Tuesday, March 08, 2011

In the times of the butterflies

By Julia Alvarez

This was our book club read for the month of February. I’d call this an okay book. It held my curiosity till the end so in that respect it was engaging but it didn’t satisfy my hunger even after the end so that wasn’t acceptable.

It would have been okay if it was a fictional piece and then the incomplete details would be luxuriously filled in through lingering imaginations but the fact that this a story based on true accounts of the Mirabel sisters made that possibility bleak. It’s a story set in the Dominican Republic in the 40s and the 50s with the revolution that was about to overthrow the dictator. The three Mirabel sisters were the heroines of this story and their death anniversary is still celebrated in that part of the world.

I guess it was authors attempt to show the human life behind these celebrated heroines but in the process of humanizing them she stripped them of the passion that led them to be what they were. In the novel it seemed they were at the right place at the right time or vice versa; and they didn’t actively play a role in shaping the future. Except for maybe Minerva who had idealistic political views, the other sisters were just caught in the humdrum or so it seems. I wanted to know what ticked these women besides the fact the dictator was a womanizer or that he killed all male members of a family who were planning a coup. Any practical ‘animal’ would go for these things, sex and power are not taboo words in a dictators dictionary but what was it that ticked common people to raise arms against him, what was the role of the communist parties in the region, why did the revolution fail, what were the exact plan of the revolutionaries after the dictator was gone. If these women chose to join the revolution then there must be others who were suffering from the dictators tyranny and did nothing against it, where was the contrast that their lives provided. All these topics were untouched.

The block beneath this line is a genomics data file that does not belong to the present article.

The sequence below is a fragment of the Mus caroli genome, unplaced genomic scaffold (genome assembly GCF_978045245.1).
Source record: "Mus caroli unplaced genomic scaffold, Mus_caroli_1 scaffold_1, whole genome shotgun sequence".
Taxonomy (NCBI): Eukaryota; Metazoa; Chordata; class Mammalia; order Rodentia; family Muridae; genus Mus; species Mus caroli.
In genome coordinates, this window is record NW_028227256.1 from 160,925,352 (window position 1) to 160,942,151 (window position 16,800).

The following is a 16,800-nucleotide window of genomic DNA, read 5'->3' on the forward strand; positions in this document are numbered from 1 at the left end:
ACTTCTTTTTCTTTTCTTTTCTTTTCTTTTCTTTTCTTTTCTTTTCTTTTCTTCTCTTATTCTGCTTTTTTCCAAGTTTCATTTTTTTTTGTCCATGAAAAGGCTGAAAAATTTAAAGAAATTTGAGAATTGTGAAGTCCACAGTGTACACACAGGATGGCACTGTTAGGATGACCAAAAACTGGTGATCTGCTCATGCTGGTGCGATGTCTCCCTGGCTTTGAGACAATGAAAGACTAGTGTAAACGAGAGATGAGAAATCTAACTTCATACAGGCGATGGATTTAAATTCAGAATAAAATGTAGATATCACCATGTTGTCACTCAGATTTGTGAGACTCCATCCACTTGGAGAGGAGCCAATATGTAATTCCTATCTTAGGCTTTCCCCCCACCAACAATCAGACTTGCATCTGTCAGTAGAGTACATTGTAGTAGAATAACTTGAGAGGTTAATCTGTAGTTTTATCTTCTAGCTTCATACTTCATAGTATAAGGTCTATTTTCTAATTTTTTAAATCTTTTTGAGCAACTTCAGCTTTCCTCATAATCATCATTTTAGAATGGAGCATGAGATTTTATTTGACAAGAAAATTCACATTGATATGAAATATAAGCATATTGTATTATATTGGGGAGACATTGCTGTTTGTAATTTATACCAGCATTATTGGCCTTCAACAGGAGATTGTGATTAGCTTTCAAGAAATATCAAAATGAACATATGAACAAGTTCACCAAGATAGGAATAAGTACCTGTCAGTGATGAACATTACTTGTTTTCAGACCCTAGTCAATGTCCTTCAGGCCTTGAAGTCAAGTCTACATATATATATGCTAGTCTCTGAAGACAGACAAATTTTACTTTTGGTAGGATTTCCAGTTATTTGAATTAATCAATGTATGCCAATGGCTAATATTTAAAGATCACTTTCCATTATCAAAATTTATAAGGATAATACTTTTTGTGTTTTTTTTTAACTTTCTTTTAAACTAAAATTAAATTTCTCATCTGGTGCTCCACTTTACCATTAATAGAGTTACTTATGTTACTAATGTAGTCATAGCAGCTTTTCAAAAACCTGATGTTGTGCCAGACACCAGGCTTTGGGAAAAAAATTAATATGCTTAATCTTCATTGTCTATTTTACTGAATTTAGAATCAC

And I hung on till the end because I wanted to know what aspect of the sisters’ passion/life threatened the dictator so much that he had them killed even when supposedly they were under house arrest and wasn’t part of the revolution anymore.

Through this book, I learned something about Dominican Republic and am curious to find out more and it did talk in great detail about the girls that became the celebrated Mirabel sisters but it left out the most important detail that caused the change within them…

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